by James Tuttle

Gentle reader,

Mob Wives?  Let me tell you, that is some serious shit.  I can’t believe I only caught the last fifteen minutes of the premiere episode.  Too many mimosas at brunch caused a glitch in my internal reality television clock that would normally alert me that it was on.  It was still long enough to know that these girls ain’t playin’.

The feral molls in fur from "Mob Wives" proudly rule the Staten Island boardwalk, while Lady Liberty quivers in the background.

When I tuned in, the ladies were in the midst of getting ready for Carla’s birthday party.  Though Renee looks a bit like a linebacker in an Anna May Wong wig, she informs us that she likes “getting dressed up, the glitz, the glamour, the high heels, the best of everything!”  We hear these words as she’s zipping up some black vinyl boots (two inch heels max!) and tying a big sparkly crystal necklace over what appears to be a purple sweatshirt from Wal-Mart.  I must say her eye shadow matches the sweatshirt perfectly.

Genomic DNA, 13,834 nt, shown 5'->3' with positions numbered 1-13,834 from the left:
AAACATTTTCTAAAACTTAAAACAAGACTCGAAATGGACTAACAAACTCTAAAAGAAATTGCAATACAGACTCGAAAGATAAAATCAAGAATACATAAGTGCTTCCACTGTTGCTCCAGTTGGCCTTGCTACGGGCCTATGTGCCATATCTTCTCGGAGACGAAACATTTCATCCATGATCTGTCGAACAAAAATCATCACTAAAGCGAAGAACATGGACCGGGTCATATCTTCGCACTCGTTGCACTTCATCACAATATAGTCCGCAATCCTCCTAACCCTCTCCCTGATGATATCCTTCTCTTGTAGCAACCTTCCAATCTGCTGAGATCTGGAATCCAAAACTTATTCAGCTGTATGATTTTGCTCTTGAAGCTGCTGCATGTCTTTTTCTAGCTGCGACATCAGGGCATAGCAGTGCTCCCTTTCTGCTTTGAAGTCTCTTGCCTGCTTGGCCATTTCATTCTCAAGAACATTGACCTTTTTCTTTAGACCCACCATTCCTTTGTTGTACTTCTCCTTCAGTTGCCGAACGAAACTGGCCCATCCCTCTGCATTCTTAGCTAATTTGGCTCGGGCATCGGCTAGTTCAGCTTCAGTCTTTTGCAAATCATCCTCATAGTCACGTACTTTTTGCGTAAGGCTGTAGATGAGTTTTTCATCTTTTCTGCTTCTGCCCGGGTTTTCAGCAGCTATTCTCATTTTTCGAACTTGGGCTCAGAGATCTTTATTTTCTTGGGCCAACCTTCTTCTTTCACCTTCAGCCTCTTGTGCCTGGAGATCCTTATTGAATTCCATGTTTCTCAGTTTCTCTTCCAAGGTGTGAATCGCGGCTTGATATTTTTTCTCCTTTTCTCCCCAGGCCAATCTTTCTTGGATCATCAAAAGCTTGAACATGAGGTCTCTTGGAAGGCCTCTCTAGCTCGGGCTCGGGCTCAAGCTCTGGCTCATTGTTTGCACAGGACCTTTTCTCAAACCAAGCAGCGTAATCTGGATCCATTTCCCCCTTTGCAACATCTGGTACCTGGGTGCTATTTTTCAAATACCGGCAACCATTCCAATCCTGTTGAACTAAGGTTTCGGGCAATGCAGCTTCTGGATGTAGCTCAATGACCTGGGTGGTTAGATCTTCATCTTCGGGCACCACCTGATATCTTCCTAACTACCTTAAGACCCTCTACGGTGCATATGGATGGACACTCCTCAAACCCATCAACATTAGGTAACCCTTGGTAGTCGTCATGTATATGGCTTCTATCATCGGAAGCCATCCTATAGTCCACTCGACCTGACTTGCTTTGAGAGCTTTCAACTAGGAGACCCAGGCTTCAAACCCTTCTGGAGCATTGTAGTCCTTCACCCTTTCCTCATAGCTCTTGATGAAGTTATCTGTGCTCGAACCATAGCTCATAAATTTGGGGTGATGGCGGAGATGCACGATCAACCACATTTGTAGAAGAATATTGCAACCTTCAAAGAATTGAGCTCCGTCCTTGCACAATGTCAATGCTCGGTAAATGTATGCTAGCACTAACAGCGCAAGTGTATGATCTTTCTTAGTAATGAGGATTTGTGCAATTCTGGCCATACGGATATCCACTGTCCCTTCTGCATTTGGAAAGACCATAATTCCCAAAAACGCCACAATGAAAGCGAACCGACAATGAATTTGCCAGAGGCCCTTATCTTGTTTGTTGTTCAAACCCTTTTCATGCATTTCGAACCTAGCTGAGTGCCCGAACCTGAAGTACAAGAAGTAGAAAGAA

Luckily, there are a couple of lookers in the mix, as well.  Drita, the sole kind-of-blonde, is Staten Island’s answer to Portia de Rossi.  Her husband is in the Big House (again) for bank robbery.  Carla, whose soon-to-be ex-husband went down for stock fraud is darkly pretty, though she looks about 46 at her alleged thirty-fifth birthday party.

When they finally get to the party and have about nine hundred shots of Patron, a verbal brawl ensues between the two linebackers, Renee in the vinyl boots and Rubenesque Karen, who has returned to Staten Island to write a book about her life as a former mafia princess whose dad turned state’s evidence.  Karen gives me the impression she’s out to start shit and she talks a lot about “bein’ gangsta,” which sounds more Coolio than Capone, but that fight with Renee was as ugly as her polyester imitation Donna Karan wrap dress.  I think they threatened to “whack” each other a couple of times, which is not as nice in Mob as it is in Gay, where whacking can be a rather pleasurable experience.  Just the looks on their faces would’ve been enough to put the kibosh on the most strident Real Housewife.  Even Miss NeNe Leakes of Atlanta would have politely asked where the Ladies’ Room was, quietly turned around and quit that bitch.